Ernest Braxton, MD. Vail (Colo.) Summit Orthopaedics and Neurosurgery: Probably the most important feature of future spine robots is the concept of universality. They must be able to perform a wide variety of procedures and ideally be agnostic to the manufacturer of the implant. To be commonplace, they must be useful in all areas of spine surgery, not just pedicle screw placement. I think that they have a similar pathway that the operating microscope had in the 1980s and 1990s.
For many facilities to have access to this technology, the cost must come down. Only when the spine robots are sold at a more reasonable price point (between $350,000-$500,000) and have applications for multiple types of procedures including decompression of neural elements (in the cervical, thoracic and lumbar spine) will they truly thrive in the practice of spine surgery. The price is coming down as more competitors enter the marketplace, but today robots still have a limited role in spine surgery.
Brian Gantwerker, MD. The Craniospinal Center of Los Angeles: Everyone is talking about the singularity of the age of the spine robot. In fact, we feel more like we are on an asymptotic approach, rather than exponential adoption. The function of robots needs to go beyond the function of a fancy electronic guide wire and evolve to reshaping, reconfiguring and predicting how well the decompression, interbody cage, or rod-screw constructs will look before your patient is off the table.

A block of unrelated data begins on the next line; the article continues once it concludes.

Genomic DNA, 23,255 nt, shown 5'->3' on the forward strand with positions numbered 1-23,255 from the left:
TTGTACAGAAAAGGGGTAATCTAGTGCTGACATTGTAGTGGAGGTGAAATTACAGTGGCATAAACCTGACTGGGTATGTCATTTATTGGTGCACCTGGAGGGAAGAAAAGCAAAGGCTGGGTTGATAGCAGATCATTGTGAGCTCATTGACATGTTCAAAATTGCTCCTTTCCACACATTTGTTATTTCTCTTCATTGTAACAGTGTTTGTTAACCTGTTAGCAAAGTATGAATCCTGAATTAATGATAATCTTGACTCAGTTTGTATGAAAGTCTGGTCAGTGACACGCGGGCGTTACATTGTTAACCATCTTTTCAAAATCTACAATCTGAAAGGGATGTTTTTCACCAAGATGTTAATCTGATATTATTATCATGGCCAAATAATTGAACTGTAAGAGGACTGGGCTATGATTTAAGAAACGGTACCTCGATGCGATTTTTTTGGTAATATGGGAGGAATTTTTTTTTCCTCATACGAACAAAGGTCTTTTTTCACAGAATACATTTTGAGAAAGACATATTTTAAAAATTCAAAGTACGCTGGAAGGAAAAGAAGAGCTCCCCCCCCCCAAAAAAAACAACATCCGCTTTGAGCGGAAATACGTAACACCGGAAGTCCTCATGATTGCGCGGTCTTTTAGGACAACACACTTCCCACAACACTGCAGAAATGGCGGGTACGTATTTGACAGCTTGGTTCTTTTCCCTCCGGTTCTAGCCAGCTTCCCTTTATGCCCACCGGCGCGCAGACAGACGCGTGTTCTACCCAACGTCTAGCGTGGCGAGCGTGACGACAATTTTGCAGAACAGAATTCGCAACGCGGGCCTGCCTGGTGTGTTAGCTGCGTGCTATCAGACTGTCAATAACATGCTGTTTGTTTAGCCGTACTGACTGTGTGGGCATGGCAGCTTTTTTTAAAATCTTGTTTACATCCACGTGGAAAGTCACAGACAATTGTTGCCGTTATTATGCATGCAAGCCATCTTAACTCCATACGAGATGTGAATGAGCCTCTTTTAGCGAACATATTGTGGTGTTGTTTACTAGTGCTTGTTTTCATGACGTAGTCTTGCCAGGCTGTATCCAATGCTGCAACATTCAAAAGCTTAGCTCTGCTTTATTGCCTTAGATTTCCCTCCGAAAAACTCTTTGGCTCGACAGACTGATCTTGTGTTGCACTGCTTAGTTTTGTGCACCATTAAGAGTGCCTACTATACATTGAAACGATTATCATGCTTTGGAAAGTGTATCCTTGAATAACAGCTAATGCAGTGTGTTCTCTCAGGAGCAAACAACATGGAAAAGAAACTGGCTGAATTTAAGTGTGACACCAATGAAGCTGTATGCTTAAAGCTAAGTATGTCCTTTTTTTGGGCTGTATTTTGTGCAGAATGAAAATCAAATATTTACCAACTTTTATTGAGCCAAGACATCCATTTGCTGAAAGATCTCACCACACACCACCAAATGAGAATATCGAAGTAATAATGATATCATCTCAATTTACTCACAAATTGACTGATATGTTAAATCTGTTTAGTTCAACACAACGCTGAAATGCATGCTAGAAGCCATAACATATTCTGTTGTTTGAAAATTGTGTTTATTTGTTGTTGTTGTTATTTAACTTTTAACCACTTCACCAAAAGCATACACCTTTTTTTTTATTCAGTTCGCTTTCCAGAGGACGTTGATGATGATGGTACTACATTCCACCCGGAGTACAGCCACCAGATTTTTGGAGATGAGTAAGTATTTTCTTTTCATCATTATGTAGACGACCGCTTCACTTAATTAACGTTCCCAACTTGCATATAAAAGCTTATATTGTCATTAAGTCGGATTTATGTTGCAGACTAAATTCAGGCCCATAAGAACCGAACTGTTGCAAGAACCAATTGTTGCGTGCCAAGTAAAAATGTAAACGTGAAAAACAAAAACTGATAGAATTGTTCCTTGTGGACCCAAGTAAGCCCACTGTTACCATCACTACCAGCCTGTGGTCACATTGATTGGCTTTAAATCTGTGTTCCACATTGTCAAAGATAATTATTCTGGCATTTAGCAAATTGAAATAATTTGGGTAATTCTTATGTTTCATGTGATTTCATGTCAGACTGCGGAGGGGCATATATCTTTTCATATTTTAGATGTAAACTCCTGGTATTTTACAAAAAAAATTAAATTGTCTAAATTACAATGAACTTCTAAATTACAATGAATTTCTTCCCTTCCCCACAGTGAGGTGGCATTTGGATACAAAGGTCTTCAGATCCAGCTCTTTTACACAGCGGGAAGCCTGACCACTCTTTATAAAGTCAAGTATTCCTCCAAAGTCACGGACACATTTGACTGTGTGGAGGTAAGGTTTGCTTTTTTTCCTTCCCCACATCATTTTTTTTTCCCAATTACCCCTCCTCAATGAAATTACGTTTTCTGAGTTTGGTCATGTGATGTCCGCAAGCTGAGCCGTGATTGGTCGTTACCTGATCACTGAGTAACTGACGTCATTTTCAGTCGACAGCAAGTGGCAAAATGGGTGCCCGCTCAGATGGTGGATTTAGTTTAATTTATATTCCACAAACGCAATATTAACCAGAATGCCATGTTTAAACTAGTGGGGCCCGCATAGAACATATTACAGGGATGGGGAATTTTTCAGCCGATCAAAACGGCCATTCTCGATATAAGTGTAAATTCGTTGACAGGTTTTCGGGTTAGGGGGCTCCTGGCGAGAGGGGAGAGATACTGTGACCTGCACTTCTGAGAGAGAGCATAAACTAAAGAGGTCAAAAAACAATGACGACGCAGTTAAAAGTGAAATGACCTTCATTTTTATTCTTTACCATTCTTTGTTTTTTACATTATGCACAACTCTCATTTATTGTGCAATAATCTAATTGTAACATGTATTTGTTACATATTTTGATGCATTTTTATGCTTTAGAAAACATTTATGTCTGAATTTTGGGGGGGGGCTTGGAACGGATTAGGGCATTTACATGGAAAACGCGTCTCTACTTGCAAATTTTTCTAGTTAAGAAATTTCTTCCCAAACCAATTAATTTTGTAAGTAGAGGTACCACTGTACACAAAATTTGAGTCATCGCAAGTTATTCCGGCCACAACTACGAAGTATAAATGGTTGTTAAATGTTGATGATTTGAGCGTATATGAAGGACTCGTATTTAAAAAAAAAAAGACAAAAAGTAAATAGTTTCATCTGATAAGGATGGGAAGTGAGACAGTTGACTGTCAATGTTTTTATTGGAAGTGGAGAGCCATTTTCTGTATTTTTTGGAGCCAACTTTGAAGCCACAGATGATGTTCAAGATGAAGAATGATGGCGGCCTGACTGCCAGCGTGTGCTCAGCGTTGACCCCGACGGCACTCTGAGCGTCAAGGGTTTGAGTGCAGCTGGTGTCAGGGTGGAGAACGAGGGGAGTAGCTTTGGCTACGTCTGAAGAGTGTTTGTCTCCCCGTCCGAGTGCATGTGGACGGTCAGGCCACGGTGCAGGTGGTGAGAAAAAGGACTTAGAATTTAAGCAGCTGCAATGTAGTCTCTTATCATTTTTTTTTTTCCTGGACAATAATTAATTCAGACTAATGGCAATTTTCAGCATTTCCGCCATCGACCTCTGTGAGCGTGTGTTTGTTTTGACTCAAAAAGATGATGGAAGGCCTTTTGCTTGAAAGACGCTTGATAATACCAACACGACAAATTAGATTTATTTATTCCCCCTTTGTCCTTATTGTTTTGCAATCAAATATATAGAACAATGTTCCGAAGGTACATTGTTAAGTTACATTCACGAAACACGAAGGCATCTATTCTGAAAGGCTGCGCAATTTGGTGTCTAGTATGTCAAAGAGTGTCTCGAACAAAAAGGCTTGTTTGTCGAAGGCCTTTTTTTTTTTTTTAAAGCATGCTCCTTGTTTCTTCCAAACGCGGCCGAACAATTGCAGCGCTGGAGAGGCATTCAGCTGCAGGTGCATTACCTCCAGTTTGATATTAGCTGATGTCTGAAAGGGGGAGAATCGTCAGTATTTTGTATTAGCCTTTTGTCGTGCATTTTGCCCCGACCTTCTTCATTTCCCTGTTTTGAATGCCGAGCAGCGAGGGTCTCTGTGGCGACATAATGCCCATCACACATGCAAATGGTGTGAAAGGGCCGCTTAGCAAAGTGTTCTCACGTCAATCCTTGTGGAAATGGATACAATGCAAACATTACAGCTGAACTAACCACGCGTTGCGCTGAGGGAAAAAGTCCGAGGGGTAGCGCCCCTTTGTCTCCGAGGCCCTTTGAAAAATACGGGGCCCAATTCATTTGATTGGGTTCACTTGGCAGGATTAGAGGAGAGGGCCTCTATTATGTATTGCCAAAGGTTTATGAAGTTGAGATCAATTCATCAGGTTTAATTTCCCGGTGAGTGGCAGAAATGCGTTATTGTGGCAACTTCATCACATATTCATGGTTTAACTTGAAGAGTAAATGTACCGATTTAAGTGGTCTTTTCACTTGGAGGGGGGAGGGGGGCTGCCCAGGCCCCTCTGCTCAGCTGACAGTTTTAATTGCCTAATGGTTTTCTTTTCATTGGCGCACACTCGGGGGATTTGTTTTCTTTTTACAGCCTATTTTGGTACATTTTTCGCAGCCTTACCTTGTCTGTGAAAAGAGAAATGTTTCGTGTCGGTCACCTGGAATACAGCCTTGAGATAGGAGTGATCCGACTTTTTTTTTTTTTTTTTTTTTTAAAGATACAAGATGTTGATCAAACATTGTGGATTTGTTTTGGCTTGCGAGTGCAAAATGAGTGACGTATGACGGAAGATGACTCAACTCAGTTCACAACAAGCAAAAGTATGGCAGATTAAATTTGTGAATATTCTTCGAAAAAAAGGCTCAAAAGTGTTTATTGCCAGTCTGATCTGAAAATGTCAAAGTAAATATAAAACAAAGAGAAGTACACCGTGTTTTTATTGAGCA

David Essig, MD. Northwell Health (Great Neck, N.Y.): Spine robots will likely become an integral part of our practice. However, in order to further improve patient outcomes and surgical throughput several changes will need to occur. Improvements in size and cost will need to happen for robots to efficiently participate in the outpatient surgical space. Agnostic software that allows surgeons to utilize a variety of implants interchangeably with robotics will allow for preserved surgeon autonomy and assist with cost mitigation strategies. Finally, improvements in the "shared operative experience" between robots and surgeons are needed to allow for increased flexibility to adapt real-time changes in the operative plan based on intraoperative findings and complications.